In 1968 Chespirito signed a contract with the newly formed Independent Television of Mexico. One of the clauses established a half-hour space on Saturday afternoons over which he had total autonomy to do what he wanted. The result was that the brief and hilarious scripts he wrote and produced acquired such popularity that they changed their schedule to Monday night and gave it an entire hour. It was during this show, simply called ‘Chespirito’, that his two most beloved characters, El Chavo del Ocho Y The Chapulín Colorado They made their debut.
The two characters were so popular among children and adults that each began to have their weekly half-hour series. El Chavo del Ocho was about an 8-year-old orphan boy who lived in a wooden barrel and embarked on adventures with his group of friends. El Chavo was a silly boy who told the truth and always dreamed of food.
The Chapulín Colorado, or The Crimson Grasshopper, on the other hand, was first issued in 1970 and represented an arrogant but silly superhero who cheated the wicked with fortune and at the same time honesty. His favorite weapon was a histrionic version of Thor’s hammer, called “squeaky chipote” or “strong blow”, and he also took “chiquitolina” pills that reduced his size to justify his height. The program always began with the words “More agile than a turtle, stronger than a mouse, more noble than a lettuce, its coat of arms is a heart, it is The Crimson Grasshopper!”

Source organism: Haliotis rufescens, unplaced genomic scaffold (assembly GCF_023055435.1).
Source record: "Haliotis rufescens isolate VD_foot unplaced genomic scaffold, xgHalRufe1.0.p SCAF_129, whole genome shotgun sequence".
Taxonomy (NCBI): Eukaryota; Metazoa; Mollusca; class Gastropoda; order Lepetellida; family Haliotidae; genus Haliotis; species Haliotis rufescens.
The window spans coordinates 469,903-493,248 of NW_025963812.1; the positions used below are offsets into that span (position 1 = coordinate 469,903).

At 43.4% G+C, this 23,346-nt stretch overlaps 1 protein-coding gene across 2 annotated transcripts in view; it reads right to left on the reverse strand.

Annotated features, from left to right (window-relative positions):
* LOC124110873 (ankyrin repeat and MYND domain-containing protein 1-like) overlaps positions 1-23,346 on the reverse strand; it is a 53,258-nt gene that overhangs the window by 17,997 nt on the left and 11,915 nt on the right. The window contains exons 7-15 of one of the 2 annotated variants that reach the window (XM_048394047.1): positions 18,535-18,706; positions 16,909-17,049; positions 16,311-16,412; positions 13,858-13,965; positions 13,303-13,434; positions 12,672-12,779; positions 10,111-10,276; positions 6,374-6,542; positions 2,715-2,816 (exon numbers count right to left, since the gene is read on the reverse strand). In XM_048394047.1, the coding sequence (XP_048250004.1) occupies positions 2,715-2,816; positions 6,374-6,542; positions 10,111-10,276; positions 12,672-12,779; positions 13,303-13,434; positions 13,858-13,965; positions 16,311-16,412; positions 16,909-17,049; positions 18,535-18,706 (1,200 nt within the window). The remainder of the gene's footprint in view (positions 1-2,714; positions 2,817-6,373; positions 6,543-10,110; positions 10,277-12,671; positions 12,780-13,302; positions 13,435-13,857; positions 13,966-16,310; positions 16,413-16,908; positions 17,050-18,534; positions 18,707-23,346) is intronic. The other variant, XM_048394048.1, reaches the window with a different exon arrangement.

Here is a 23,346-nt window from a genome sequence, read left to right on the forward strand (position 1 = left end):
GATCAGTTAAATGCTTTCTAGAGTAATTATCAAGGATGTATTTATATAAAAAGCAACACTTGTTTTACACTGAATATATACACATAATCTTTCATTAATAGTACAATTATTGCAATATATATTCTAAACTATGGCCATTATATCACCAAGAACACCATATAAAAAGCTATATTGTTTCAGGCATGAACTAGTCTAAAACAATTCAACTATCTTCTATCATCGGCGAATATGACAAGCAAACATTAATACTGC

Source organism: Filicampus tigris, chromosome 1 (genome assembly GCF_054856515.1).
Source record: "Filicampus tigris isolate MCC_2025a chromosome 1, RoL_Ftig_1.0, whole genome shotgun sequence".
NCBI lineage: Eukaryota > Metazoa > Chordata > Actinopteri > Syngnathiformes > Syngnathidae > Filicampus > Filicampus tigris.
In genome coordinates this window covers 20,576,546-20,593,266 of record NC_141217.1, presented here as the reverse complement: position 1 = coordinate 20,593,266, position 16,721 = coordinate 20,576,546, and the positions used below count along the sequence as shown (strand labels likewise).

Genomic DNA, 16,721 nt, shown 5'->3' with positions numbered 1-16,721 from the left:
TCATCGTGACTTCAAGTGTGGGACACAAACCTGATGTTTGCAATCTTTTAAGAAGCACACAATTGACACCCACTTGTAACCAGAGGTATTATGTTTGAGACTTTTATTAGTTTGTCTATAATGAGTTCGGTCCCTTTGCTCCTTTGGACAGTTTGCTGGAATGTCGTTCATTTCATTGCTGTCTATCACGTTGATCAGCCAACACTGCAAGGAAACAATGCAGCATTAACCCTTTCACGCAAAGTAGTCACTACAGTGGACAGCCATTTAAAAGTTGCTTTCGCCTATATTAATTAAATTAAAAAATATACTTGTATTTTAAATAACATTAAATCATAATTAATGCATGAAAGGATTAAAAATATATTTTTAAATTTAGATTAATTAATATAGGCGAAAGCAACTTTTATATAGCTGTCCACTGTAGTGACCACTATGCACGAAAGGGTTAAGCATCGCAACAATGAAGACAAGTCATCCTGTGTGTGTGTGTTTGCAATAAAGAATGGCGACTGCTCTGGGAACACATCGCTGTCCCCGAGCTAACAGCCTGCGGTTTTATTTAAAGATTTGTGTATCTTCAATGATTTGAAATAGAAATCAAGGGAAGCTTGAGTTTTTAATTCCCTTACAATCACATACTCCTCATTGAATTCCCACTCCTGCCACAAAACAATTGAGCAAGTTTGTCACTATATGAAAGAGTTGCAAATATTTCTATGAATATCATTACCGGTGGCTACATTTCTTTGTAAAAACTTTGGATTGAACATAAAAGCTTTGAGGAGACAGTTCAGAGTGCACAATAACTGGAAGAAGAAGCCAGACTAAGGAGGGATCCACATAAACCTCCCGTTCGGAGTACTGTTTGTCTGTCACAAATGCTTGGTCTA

These two shows were so popular that shortly after their first broadcast they were already broadcast throughout Latin America. In Mexico, for example, it is estimated that 60% of all televisions in the country tuned to these programs when they were broadcast. Chespirito stayed on Monday night hours for 25 years. In fact, although these interpretations ended in the 1990s, repetitions can still be seen regularly by various American countries.
But Roberto Gomez Bolaños He was also the creator of several other characters, such as Chómpiras, Doctor Chapatín, Vicente Chambón and Chaparrón Bonaparte. His obsession with names that began with “ch” also had an explanation that he revealed in an interview: “Because‘ ch ’is used in many words that mean rudeness in Mexico.”
Chespirito, in addition to all his qualities as a screenwriter and performer, also appeared in more than 20 films and hundreds of theatrical performances. He toured with his characters through football stadiums and always hung the “sold out tickets” sign, even on consecutive days of acting in the same place.